The Irishman

Front Row at the Movies by Shirrel Rhoades

5/5 (1)

When looking for a professional killer, the mob term is “I hear you paint houses.”

While I haven’t been in the market for a hitman lately, I did learn the phrase from reading a book of that title by Charles Brandt, a former homicide prosecutor who chronicled the life of Frank “The Irishman” Sheeran.

Sheeran confessed to being a hitman for the Bufalino crime family. He even claimed to have been involved in the disappearance of Jimmy Hoffa.

Now Martin Scorsese (“Taxi Driver,” “Goodfellas”) returns to his favorite subject – crime – by bringing this story to the screen as “The Irishman.”

The director has cast his favorite actor Robert De Niro in the title role. This is the ninth collaboration between Scorsese and De Niro (and their first since 1995’s “Casino”). And Scorsese has added two other of his faves, Joe Pesci as Russell Bufalino and Al Pacino as Jimmy Hoffa.

In an article titled “One Last Hit,” it was reported that Pesci turned down the role 50 times before De Niro twisted his arm, saying, “We gotta do this. Who knows if there’ll be anything after?”

De Niro called the film “unfinished business” between him and Scorsese.

Not having made a film since 2010, Pesci came out of retirement for “The Irishman.” This is his 7th film collaboration with his pal Robert De Niro. Other familiar cast members include Harvey Keitel, Bobby Cannavale, Anna Paquin, and Ray Romano.

“The Irishman” is currently packing the house at Tropic Cinema.

Notable is that De Niro, Pacino, and Pesci were “de-aged” so they could play their roles from young men to old mobsters. Industrial Light & Magic handled the CGI special effects. Scorsese shot a scene with De Niro from “Goodfellas” to test the de-aging process.

Scorsese said that “the risk was there, and that was it. We just tried to make the film. After sitting on the couch for ten years … we finally had a way.”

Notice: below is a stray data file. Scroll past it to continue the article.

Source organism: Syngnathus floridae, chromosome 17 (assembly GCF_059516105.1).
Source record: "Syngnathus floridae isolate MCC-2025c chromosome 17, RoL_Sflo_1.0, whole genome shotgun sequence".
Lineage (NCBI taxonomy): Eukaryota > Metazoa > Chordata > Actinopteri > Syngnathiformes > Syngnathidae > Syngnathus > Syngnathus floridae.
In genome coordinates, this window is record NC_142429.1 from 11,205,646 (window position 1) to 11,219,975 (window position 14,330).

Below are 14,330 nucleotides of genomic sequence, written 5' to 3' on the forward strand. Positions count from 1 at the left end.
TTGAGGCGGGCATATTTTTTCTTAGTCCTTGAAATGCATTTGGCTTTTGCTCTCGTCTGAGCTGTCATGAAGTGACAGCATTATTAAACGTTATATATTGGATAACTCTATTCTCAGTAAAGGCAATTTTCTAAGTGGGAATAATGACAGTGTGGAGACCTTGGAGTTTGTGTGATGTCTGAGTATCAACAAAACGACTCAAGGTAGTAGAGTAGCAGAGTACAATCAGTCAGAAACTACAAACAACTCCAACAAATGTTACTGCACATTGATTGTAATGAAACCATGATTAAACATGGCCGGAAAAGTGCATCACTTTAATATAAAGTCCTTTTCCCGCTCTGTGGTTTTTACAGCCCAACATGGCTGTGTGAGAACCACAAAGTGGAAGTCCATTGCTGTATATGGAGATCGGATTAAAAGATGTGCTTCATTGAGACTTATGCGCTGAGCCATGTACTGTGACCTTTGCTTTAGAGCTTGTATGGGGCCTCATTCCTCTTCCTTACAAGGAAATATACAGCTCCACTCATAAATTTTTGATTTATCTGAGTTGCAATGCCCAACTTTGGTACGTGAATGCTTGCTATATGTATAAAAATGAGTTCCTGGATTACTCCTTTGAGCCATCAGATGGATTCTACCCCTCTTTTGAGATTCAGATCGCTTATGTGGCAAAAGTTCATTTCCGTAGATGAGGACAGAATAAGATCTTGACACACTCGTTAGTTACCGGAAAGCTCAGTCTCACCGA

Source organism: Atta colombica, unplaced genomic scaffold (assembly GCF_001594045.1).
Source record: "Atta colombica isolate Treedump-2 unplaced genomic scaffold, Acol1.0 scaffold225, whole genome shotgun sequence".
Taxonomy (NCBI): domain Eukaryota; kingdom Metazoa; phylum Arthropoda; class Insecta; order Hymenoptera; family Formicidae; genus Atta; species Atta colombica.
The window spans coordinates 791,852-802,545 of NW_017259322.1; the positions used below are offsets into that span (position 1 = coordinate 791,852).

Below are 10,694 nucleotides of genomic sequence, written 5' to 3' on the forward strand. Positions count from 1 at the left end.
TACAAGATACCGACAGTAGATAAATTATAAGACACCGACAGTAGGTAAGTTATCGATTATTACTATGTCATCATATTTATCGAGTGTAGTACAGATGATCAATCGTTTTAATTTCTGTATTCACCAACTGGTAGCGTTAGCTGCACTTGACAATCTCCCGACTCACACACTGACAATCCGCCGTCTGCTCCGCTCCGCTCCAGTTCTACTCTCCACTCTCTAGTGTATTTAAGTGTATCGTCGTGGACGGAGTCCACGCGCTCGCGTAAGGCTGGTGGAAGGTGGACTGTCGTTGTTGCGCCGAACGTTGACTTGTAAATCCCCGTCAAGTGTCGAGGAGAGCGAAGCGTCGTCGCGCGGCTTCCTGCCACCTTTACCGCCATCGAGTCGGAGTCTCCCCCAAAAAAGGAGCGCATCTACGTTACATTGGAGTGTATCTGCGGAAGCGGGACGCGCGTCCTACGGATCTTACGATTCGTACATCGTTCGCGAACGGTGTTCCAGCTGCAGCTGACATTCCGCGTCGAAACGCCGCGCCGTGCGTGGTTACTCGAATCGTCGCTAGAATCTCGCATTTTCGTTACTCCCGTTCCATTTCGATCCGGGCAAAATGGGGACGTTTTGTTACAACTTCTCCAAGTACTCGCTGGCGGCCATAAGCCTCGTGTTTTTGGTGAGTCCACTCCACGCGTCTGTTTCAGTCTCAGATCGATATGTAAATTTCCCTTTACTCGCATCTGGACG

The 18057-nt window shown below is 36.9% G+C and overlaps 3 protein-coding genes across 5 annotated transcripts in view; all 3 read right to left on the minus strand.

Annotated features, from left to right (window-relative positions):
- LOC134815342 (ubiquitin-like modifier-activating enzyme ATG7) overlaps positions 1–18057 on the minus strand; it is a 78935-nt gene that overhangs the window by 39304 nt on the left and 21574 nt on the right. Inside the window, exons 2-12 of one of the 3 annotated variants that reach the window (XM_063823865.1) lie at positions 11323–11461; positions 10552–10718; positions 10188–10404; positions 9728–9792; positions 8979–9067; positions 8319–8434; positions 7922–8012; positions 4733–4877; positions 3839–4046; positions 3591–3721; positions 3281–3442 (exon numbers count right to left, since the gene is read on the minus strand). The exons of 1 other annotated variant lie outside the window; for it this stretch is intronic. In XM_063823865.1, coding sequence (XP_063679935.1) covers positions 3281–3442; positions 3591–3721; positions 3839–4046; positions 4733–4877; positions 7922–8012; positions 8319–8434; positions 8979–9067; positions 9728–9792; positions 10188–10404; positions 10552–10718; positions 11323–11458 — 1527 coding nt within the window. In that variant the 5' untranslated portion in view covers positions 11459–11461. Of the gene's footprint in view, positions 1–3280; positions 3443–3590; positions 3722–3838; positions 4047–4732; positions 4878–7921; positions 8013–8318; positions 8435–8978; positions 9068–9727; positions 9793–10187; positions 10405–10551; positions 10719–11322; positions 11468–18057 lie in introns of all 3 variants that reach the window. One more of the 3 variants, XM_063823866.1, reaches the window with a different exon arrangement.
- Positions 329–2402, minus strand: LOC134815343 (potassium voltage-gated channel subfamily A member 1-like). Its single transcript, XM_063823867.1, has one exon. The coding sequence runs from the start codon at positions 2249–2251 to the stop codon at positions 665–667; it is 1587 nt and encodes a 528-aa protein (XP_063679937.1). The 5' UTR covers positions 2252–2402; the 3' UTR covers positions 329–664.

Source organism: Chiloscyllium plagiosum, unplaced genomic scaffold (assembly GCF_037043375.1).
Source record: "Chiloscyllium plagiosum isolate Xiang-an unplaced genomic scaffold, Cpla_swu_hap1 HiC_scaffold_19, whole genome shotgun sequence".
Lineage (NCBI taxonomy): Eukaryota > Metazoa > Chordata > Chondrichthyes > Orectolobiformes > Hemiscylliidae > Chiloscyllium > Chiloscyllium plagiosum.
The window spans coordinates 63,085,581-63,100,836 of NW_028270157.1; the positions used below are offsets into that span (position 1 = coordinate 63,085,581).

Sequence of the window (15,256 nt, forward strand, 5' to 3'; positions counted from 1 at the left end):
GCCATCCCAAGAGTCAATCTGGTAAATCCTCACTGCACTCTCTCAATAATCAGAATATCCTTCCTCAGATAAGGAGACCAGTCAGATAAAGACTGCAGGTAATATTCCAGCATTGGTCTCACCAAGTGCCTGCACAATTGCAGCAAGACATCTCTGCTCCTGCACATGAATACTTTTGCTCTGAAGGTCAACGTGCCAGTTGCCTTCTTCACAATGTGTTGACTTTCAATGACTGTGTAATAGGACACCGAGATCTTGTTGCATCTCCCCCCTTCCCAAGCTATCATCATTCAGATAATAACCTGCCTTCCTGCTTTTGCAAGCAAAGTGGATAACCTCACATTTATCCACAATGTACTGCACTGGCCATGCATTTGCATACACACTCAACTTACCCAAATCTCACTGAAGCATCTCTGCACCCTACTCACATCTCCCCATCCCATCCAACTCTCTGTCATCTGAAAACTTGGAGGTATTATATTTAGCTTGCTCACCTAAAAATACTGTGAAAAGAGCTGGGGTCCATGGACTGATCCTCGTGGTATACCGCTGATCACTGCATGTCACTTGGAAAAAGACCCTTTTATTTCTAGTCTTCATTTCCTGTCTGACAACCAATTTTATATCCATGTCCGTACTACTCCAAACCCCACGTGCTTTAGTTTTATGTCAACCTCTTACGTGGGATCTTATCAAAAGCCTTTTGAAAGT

A posture coach was brought in to show De Niro, Pacino, and Pesci on how to reflect the body motions of much younger men.

Pacino says, “I was playing Jimmy Hoffa at the age of 39, they’re doing that on a computer … someone would come up to me and say, ‘You’re 39.’ … Your body tries to acclimate to that and think that way. They remind you of it.”

Producer Gaston Pavlovich noted, “We were able to film Bob and just do a scene, we saw it come down to when he was twenty, forty, sixty, so we’re looking forward to that … seeing what De Niro looked like in ‘The Godfather: Part II’ days (1974). That’s pretty much how you’re going to see him again.”

Time magazine noted that “the de-aging is distracting at first … but the special effects are hardly a deal breaker, and in the end they probably add to the movie’s mythological vibe.”

As for this moviegoer, I’m into suspension of disbelief. “The Irishman” worked for me – even if (according to IMDb) there are no actual Irish men in the movie. But lots of Italians.

While the movie is titled “The Irishman,” that wording does not appear on screen until the end. True to the book, we see the phrase “I Heard You Paint Houses.”

This is undoubtedly Martin Scorsese’s best crime movie since “Goodfellas.” And it has De Niro, Pacino, and Pesci together. What more could you want?

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